Initial studies in the horse concentrated on mature oocyte collection and most were performed through the flank in the standing mare by aspiration through large bore needles of follicular fluid while the follicle was held in situ pre rectum (McKinnon et al., 1986; Vogelsang et al., 1986; Palmer et al., 1986; McKinnon et al., 1988) Oocyte recovery rates of 6/18 (33.3%) (McKinnon et al., 1988), 45/63 (71.4%) (McKinnon et al., 1986), 11/36 (30.5%) (Vogelsang et al., 1986) and 9/16 (56.3%) (Palmer et al., 1986) were reported respectively. Other techniques such as colpotomy were also described (Hinrichs and Kenney 1987a) but were not associated with an improved recovery (9/13 in hCG stimulated mares compared to 15/21 in non stimulated follicles) and were abandoned.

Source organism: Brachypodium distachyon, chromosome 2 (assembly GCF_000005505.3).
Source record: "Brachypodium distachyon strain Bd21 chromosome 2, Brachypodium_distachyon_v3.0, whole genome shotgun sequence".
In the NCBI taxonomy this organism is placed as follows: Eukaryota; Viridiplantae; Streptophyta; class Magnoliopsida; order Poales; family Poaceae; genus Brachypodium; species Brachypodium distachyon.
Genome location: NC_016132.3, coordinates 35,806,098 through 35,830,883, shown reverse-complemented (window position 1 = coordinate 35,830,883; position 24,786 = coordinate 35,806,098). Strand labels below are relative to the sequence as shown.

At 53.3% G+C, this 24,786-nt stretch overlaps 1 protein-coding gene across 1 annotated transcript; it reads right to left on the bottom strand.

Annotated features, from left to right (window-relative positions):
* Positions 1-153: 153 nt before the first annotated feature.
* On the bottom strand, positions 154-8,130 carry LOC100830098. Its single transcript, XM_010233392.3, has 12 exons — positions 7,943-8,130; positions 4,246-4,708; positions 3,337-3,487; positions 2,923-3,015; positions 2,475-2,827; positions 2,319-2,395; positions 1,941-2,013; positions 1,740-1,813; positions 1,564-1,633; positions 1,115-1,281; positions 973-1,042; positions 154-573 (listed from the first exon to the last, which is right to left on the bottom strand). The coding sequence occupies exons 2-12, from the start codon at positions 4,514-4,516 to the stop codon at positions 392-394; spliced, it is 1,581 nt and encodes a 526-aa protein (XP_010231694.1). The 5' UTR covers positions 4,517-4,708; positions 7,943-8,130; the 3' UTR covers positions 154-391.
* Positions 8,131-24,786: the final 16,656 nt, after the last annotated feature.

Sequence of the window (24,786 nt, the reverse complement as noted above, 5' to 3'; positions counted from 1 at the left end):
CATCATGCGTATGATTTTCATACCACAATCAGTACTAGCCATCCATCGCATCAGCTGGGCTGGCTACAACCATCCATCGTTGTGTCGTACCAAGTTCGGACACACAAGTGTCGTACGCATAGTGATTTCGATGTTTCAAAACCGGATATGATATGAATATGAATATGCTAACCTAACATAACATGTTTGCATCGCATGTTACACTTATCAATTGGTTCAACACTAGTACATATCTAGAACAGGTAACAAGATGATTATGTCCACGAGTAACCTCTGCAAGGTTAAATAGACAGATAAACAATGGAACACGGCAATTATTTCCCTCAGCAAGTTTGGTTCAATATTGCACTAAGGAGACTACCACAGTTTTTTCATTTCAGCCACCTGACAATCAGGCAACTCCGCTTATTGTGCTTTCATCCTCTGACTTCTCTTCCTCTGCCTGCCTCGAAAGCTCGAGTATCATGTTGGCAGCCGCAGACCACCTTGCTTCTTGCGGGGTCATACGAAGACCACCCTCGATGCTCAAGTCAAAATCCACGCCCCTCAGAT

More recently mature oocyte collection has been performed with a trans-vaginal ultrasound guided approach (Gardner et al., 1993; Farstad et al., 1993). In Utrecht five Dutch warmblood mares were used to aspirate 200 follicles (Gardner et al., 1993). They reported 34 oocytes retrieved in 24 sessions. Pre treatment with PGF2µ or hCG did not improve oocyte recovery compared to non treated mares (8.2%, 15.3% and 26.9% respectively), however better recovery was obtained with double channel needles compared to single (24.4% versus 12.3%) (Gardner et al., 1993). At CSU 99 preovulatory follicles yielded a total of 62 oocytes (63%). The best results were obtained from use of a 12 gauge double lumen continuous flushing device (36/43-84%)(Farstad et al., 1993). During dioestrus recovery rates were low (71/323-22%) and were not affected by the type of needle (Farstad et al., 1993). The procedure has also been successful in recovering oocytes from mares that have been superovulated (Farstad et al., 1993) and early pregnant mares (Gutierrez et al., 1993). Immature oocytes are much more difficult to obtain due to their close association to the granulosa calls (Yurewicz et al., 1993; Macilwain 1993). They are best obtained from slaughter house ovaries by dissection of the follicle and gentle scraping of the surface (Funahashi et al., 1993; Yurewicz et al., 1993), however there are numerous reports of their recovery with OPU (Gardner et al., 1993; Farstad et al., 1993).